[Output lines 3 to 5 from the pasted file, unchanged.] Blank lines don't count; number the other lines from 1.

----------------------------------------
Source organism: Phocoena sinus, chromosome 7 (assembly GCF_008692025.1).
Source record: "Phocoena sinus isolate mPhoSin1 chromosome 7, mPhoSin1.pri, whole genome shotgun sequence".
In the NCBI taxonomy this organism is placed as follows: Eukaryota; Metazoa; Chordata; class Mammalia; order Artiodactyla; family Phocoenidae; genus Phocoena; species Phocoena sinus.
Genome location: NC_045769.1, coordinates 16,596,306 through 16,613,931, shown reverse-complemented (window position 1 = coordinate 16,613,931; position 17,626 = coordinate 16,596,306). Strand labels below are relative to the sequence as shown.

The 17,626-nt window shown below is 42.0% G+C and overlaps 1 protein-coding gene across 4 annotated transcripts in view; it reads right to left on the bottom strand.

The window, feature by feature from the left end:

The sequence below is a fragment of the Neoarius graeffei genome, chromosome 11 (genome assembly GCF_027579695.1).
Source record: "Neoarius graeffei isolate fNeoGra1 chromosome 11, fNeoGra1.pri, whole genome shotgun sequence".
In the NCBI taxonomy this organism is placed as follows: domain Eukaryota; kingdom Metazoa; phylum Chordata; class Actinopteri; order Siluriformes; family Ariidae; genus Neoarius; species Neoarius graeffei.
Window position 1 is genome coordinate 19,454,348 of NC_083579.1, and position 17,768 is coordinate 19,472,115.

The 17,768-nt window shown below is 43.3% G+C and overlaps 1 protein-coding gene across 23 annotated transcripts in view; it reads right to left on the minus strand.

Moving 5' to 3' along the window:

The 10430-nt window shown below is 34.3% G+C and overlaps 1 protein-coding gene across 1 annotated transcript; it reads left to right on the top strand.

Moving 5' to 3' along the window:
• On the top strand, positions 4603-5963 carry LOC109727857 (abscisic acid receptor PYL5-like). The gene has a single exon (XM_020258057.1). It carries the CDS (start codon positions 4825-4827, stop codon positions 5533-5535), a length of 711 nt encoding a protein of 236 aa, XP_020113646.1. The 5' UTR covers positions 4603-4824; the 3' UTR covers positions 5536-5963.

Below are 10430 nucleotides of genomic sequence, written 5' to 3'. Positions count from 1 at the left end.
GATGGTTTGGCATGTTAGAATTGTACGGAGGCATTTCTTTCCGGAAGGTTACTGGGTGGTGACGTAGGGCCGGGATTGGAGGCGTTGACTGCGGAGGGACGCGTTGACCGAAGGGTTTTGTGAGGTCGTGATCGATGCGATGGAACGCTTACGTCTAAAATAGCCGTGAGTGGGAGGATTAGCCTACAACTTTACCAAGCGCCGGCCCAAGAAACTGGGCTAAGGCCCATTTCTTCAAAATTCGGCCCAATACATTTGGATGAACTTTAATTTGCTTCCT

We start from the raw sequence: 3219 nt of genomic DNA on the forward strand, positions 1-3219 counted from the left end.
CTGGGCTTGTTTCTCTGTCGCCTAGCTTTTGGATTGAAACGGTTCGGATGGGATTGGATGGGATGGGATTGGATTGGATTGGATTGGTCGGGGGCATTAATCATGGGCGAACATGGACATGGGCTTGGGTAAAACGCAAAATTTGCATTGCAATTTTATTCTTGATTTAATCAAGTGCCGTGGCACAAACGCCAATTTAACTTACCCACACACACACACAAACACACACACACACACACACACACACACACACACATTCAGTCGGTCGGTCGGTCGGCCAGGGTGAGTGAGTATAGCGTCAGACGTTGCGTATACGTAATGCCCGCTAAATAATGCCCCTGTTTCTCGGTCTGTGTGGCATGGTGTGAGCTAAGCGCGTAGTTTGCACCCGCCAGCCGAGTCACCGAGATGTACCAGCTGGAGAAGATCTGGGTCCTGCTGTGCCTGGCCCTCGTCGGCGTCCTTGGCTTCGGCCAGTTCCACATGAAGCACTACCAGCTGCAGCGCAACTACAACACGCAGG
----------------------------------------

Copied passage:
In the NCBI taxonomy this organism is placed as follows: Eukaryota; Metazoa; Chordata; class Mammalia; order Artiodactyla; family Phocoenidae; genus Phocoena; species Phocoena sinus.
Genome location: NC_045769.1, coordinates 16,596,306 through 16,613,931, shown reverse-complemented (window position 1 = coordinate 16,613,931; position 17,626 = coordinate 16,596,306). Strand labels below are relative to the sequence as shown.

The 17,626-nt window shown below is 42.0% G+C and overlaps 1 protein-coding gene across 4 annotated transcripts in view; it reads right to left on the bottom strand.